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Earlier this month, it was believed this game could potentially be Donovan McNabb’s last in a Philadelphia Eagles uniform. That belief could be further squashed if McNabb continues to show he’s still capable of being their franchise quarterback.
Philadelphia closes a regular season with McNabb under center for the first time in four years when it meets the Buffalo Bills on Sunday in a matchup of teams trying to finish at .500.
Injuries have prevented McNabb from playing for Philadelphia (7-8) in the last three regular-season finales, including a torn ACL that forced him to miss the final six games in 2006 and two playoff games.
The combination of Jeff Garcia’s impressive work running the offense in McNabb’s absence, along with the Eagles using their first draft pick on quarterback Kevin Kolb, introduced the notion that McNabb’s tenure in Philadelphia could be ending. A poor first half of the season, even though it’s unlikely he was fully recovered from the knee injury, led many fickle Philadelphia fans to call for a change at quarterback.
More injuries did not help McNabb’s cause. Thumb and ankle problems caused him to miss two games and most of another, then backup A.J. Feeley played reasonably well in his place and almost helped the Eagles hand New England its first loss.
More recently, McNabb has fielded questions about a sideline reporter saying the Eagles star believed his days in Philadelphia were numbered and that he saw the organization distancing itself from him.
“I know Donovan has gone through some ups and downs and been under the microscope, to say the least. It’s a microscope with a large lens,” Eagles coach Andy Reid said. “He’s handled himself very well and you should be very proud of what he’s done this year.”
McNabb has regained his mobility and passing touch in three games since getting back on the field. He has not thrown an interception since returning, completing 63.2 percent of his passes for 650 yards with five touchdowns, and has rushed for 101 yards on 19 carries.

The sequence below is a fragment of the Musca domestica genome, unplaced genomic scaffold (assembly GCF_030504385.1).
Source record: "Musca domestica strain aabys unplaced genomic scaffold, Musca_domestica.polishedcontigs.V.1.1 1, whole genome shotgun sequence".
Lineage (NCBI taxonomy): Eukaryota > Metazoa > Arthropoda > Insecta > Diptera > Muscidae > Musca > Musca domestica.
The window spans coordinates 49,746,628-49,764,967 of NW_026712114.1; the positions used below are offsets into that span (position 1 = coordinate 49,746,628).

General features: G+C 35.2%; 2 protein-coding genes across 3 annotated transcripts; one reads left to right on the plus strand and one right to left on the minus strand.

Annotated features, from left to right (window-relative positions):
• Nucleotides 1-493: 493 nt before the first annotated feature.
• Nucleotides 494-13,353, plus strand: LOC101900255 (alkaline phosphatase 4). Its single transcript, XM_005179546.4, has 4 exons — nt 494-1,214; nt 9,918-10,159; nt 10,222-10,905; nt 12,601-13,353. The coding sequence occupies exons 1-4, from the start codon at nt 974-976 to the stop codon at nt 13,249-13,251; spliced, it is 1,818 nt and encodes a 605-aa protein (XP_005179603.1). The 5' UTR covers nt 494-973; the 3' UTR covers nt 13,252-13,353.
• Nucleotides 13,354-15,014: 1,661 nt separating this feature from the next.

“I’m getting my mobility back,” McNabb said. “I’m definitely feeling better and being able to get opportunities for guys by holding the ball a little bit longer.”
McNabb has led Philadelphia to impressive road victories in the past two weeks. Following a 10-6 win at Dallas - the top seed for the NFC playoffs - the Eagles hurt the Saints’ playoff hopes with a 38-23 win last Sunday as McNabb went 24-of-35 for 263 yards and three TDs.
“It’s good now that we are clicking out there,” McNabb said. “I hope we can use this winning feeling into next year.”
That feeling will be even better with a win over the Bills (7-8), who like the Eagles had high hopes entering the season but also endured quarterback problems.
Former first-round pick J.P. Losman was benched earlier in the season for rookie Trent Edwards, who will start a fifth straight game. Edwards missed all four games last month with a sprained throwing hand, and has returned as the starter in December because Losman was unimpressive.
Edwards won his first two games back in action, but the Bills have lost the last two as he’s gone 22-of-59 for 285 yards. He threw for two touchdowns but had three interceptions last Sunday in a 38-21 home loss to the New York Giants.
That defeat is one of six Buffalo has suffered to teams that will make the postseason. This is the seventh straight season the Bills have failed to qualify for the playoffs.
“It gets disappointing as the year goes on,” Buffalo defensive end Chris Kelsay said. “It’s another year we’re not going to the postseason. I’m getting frustrated.”
Kelsay is part of a Buffalo defense which ranks third-to-last in the league in yards allowed, giving up 361.2 per game.
The Bills have given up more than 120 rushing yards in nine games, including 291 last week as the Giants posted their highest rushing total since 1959. Buffalo is second-worst in the AFC in sacks (22) and passing yards allowed (232.8 per game).
Philadelphia’s defense, meanwhile, has been solid against the run, giving up 92.7 yards per game to rank fifth. The Eagles have not allowed a 100-yard rusher in six straight games.
Marshawn Lynch will try to end that trend as he wraps up a solid rookie year. He’s rushed for 1,010 yards and seven touchdowns - both good for second in the league among rookies behind Minnesota’s Adrian Peterson - despite missing three games due to injury. Since that absence, he’s run for 259 yards in three games.
Lynch, though, won’t have left tackle Jason Peters to run behind. The Pro Bowler will miss this game with a groin injury suffered in last week’s loss.
Lynch’s counterpart, Pro Bowler Brian Westbrook, is looking to finish as the NFL leader in yards from scrimmage. Westbrook already has set a career high with 2,005 total yards, 119 ahead of San Diego’s LaDainian Tomlinson for the league lead.
“It’s hard to fine a negative run play in the offense,” Reid said. “Brian’s knowledge and feel for what his offensive linemen are doing, then the offensive linemen being consistent of what they’re doing, I just think have really shown up this year.”